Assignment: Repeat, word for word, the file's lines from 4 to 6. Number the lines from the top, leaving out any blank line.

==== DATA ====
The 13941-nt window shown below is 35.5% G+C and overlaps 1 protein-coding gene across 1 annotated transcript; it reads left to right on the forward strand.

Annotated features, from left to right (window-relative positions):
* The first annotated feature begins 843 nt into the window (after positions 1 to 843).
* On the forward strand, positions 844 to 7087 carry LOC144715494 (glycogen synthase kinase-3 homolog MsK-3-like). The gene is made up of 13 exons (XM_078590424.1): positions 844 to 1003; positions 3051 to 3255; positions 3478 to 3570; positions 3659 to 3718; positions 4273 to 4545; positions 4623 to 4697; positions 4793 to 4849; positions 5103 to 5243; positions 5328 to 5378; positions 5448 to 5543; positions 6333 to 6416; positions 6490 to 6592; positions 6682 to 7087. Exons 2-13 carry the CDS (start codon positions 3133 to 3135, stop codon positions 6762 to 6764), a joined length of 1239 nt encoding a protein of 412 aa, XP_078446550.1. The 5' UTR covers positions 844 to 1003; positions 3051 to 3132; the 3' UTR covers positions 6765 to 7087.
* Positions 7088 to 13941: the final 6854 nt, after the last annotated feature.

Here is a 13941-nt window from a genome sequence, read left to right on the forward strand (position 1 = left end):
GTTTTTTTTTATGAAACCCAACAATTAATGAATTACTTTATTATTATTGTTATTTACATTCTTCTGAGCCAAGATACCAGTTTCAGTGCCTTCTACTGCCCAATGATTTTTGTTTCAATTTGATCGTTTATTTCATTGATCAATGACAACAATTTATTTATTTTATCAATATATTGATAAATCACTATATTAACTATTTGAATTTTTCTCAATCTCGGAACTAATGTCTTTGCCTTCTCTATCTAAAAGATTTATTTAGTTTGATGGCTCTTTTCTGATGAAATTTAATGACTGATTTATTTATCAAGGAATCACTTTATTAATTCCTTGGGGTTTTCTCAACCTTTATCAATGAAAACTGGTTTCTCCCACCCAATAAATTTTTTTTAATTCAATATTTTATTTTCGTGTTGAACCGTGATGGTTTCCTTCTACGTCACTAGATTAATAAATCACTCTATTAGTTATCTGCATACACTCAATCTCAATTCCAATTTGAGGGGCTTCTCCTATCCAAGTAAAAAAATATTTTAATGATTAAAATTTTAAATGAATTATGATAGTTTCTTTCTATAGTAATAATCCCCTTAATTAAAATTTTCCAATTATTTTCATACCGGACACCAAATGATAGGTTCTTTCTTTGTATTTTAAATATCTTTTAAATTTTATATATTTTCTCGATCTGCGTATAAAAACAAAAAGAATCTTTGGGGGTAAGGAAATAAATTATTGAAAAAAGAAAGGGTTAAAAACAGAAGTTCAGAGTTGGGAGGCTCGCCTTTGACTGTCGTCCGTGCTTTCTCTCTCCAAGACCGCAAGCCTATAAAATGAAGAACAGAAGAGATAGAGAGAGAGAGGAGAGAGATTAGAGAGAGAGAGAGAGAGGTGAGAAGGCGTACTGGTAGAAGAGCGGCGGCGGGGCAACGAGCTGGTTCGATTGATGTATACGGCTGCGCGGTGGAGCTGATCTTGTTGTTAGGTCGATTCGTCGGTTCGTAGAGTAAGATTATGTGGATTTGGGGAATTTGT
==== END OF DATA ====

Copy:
* On the forward strand, positions 844 to 7087 carry LOC144715494 (glycogen synthase kinase-3 homolog MsK-3-like). The gene is made up of 13 exons (XM_078590424.1): positions 844 to 1003; positions 3051 to 3255; positions 3478 to 3570; positions 3659 to 3718; positions 4273 to 4545; positions 4623 to 4697; positions 4793 to 4849; positions 5103 to 5243; positions 5328 to 5378; positions 5448 to 5543; positions 6333 to 6416; positions 6490 to 6592; positions 6682 to 7087. Exons 2-13 carry the CDS (start codon positions 3133 to 3135, stop codon positions 6762 to 6764), a joined length of 1239 nt encoding a protein of 412 aa, XP_078446550.1. The 5' UTR covers positions 844 to 1003; positions 3051 to 3132; the 3' UTR covers positions 6765 to 7087.
* Positions 7088 to 13941: the final 6854 nt, after the last annotated feature.

Here is a 13941-nt window from a genome sequence, read left to right on the forward strand (position 1 = left end):